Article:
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Publication numberUS5188931 A
Publication typeGrant
Application numberUS 07/471,872
Publication dateFeb 23, 1993
Filing dateJan 29, 1990
Priority dateFeb 9, 1989
Fee statusPaid
Also published asDE69027945D1, DE69027945T2, EP0382058A2, EP0382058A3, EP0382058B1
Publication number07471872, 471872, US 5188931 A, US 5188931A, US-A-5188931, US5188931 A, US5188931A
InventorsDomenico Marinelli, Fulvio Furlan
Original AssigneeMinnesota Mining And Manufacturing Company
Export CitationBiBTeX, EndNote, RefMan
External Links: USPTO, USPTO Assignment, Espacenet
Highly deionized gelatin, with dispersed droplets of high boiling water immiscible organic solvents;
US 5188931 A
Abstract
A process of simultaneously applying multiple layers of hydrophilic colloidal aqueous coating compositions to a moving support with a multilayer bead coating apparatus, which comprises applying as the first layer next to the support an hydrophilic colloidal aqueous composition comprising a high molecular weight, highly deionized gelatin in which there are dispersed fine droplets of a high temperature boiling water immiscible organic solvent, and a multilayer silver halide photographic material comprising a support on which there are spread at least one silver halide photosensitive layer and at least one auxiliary layer, and said material further comprising, spread over said support under said layers, a hydrophilic colloidal layer comprising high molecular weight, highly deionized gelatin in which there are dispersed fine droplets of a high temperature boiling water immiscible organic solvent.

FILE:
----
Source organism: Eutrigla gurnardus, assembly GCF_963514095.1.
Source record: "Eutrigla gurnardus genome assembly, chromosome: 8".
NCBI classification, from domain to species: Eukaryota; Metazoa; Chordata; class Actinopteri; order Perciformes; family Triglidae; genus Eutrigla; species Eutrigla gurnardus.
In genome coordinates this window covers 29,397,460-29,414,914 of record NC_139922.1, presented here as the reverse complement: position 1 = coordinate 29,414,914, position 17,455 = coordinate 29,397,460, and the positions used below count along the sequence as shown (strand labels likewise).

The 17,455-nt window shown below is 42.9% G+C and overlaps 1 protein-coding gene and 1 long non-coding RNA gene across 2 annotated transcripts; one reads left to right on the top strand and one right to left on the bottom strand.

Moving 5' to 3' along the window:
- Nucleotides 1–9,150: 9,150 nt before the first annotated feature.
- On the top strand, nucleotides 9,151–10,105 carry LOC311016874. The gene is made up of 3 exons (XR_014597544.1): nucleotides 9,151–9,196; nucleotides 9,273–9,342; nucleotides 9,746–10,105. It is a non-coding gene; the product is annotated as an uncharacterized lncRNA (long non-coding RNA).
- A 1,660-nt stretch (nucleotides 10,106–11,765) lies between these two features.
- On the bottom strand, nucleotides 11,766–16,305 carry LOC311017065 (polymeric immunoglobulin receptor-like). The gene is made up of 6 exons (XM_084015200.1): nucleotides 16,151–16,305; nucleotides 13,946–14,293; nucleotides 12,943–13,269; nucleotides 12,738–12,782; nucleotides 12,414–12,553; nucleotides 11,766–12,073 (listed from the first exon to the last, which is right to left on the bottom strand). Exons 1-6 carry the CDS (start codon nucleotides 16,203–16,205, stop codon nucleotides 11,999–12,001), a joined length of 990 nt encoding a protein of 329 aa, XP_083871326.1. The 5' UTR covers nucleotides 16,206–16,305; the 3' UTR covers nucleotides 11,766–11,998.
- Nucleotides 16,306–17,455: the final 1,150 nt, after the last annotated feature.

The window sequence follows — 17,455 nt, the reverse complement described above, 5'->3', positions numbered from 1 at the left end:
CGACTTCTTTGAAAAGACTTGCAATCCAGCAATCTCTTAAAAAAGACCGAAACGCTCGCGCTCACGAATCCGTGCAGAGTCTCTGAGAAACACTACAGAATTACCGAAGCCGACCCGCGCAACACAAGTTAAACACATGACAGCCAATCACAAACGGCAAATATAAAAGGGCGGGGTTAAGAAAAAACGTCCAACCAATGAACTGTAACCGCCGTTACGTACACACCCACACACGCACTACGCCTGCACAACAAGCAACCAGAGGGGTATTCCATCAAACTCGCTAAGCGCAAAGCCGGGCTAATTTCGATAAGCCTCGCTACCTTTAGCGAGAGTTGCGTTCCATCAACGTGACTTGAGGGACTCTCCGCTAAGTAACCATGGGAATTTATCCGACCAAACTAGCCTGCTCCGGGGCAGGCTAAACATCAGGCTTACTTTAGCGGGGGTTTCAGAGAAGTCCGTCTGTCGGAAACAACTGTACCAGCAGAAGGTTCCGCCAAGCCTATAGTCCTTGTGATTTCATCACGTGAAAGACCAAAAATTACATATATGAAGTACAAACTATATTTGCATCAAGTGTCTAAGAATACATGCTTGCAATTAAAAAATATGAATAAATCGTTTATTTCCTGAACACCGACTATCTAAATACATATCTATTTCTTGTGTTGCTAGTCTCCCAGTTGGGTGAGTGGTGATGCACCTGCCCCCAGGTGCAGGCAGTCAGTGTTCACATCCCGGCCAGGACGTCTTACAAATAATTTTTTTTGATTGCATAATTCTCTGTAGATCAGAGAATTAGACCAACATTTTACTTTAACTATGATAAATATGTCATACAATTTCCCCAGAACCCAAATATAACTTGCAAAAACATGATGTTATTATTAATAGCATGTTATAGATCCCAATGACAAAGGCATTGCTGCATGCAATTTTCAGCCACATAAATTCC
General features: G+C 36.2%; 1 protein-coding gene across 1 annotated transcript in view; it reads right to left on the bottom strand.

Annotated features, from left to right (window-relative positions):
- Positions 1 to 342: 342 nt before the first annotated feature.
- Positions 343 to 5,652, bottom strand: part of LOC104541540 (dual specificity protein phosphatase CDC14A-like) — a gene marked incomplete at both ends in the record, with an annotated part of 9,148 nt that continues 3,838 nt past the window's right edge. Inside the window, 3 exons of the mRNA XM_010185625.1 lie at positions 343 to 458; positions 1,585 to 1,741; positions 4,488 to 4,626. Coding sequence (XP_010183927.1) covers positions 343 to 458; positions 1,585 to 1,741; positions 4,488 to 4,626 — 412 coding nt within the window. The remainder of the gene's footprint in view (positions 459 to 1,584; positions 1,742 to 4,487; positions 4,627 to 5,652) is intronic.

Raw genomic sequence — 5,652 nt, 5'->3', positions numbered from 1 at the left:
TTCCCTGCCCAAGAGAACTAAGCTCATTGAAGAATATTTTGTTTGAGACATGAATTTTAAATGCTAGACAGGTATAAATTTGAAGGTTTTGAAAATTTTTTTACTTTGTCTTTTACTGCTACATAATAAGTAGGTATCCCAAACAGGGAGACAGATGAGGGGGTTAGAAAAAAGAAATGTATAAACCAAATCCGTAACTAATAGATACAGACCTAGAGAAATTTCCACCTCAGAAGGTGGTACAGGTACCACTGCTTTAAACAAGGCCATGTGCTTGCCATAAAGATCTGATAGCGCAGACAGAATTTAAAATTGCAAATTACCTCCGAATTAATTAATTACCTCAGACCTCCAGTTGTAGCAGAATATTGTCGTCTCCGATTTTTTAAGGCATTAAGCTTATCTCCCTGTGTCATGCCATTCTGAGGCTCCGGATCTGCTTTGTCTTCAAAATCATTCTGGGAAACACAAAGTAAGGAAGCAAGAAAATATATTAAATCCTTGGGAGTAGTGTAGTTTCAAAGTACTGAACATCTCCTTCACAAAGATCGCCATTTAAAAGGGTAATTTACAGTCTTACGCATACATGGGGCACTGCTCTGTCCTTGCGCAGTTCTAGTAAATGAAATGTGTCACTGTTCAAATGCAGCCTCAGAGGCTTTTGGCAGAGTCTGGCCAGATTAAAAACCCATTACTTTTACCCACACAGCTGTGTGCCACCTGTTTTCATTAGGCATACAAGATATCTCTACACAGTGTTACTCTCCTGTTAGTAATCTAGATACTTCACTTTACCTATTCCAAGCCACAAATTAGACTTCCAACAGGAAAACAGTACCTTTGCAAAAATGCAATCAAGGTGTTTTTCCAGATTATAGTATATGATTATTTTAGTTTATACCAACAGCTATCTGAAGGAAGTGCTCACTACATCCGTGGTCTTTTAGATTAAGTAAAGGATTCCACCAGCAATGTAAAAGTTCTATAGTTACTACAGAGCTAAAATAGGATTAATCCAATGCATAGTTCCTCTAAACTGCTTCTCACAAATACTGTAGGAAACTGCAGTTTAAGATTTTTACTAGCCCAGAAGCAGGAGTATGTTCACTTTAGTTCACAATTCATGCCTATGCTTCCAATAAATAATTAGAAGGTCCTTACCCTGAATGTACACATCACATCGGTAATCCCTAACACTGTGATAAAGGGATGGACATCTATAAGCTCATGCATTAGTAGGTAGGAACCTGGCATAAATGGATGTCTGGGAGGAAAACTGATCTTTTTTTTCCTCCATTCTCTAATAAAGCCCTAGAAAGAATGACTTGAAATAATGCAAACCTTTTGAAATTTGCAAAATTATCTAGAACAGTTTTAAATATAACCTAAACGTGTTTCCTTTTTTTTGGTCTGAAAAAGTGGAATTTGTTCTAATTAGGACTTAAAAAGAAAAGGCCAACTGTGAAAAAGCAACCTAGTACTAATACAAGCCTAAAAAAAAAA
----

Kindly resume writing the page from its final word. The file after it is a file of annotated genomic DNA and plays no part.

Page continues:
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Claims(11)
We claim:
1. A process comprising simultaneously applying multiple layers of hydrophilic colloidal aqueous coating compositions to a moving support with a multilayer bead coating apparatus, wherein the first layer applied next to the support is an hydrophilic colloidal aqueous composition comprising a high molecular weight, highly deionized gelatin having at least 35% by weight of gelatin fractions with molecular weights higher than 250,000 in which there are dispersed fine droplets of a high temperature boiling water immiscible organic solvent.
2. The process of claim 1, wherein said high molecular weight high deionized gelatin has at least 35% of fractions with molecular weight higher than 250,000 and a Ca++ content lower than 50 ppm.
3. The process of claim 1, wherein said high temperature boiling water immiscible organic solvent has a boiling point higher than 200 C. and a water solubility lower than 0.5 g. per liter at 25 C.
4. The process of claim 1, wherein said high temperature boiling water immiscible organic solvent is chosen from the class consisting of dibutylphtalate, tricresylphosphate, triphenylphosphate, di-2-ethylhexylphthalate, di-n-octylphthalate, tris-2-ethylhexylphosphate, cetyltributylcitrate, di-nhexyladipate, di-2-ethylhexiladipate, dimetylsebacate, triethyleneglycol-di-2-ethylhexoate, ethylphthalylethylglcolate, quinitol-bis-(2-ethylhexoate) and 1,4 cyclohexyldimethylene-bis-(2-ethylhexoate).
5. The process of claim 1, wherein said dispersed droplets have an average size of between 0.1 and 1 μm.
6. The process of claim 1, wherein said high molecular weight, highly deionized gelatin is in proportion of at least 30% with respect to the hydrophilic colloid of the coating composition.
7. The process of claim 1, wherein said organic solvent is in proportion of from 50 to 200% with respect to the high molecular weight, highly deionized gelatin of the coating composition.
8. The process of claim 1 wherein a multi-layer bead is laid down by said apparatus, and at least one layer of said bead other than said deionized gelatin first layer comprises a photographic silver halide emulsion.
9. The process of claim 2 wherein a multi-layer bead is laid down by said apparatus, and at least one layer of said bead other than said deionized gelatin first layer comprises a photographic silver halide emulsion.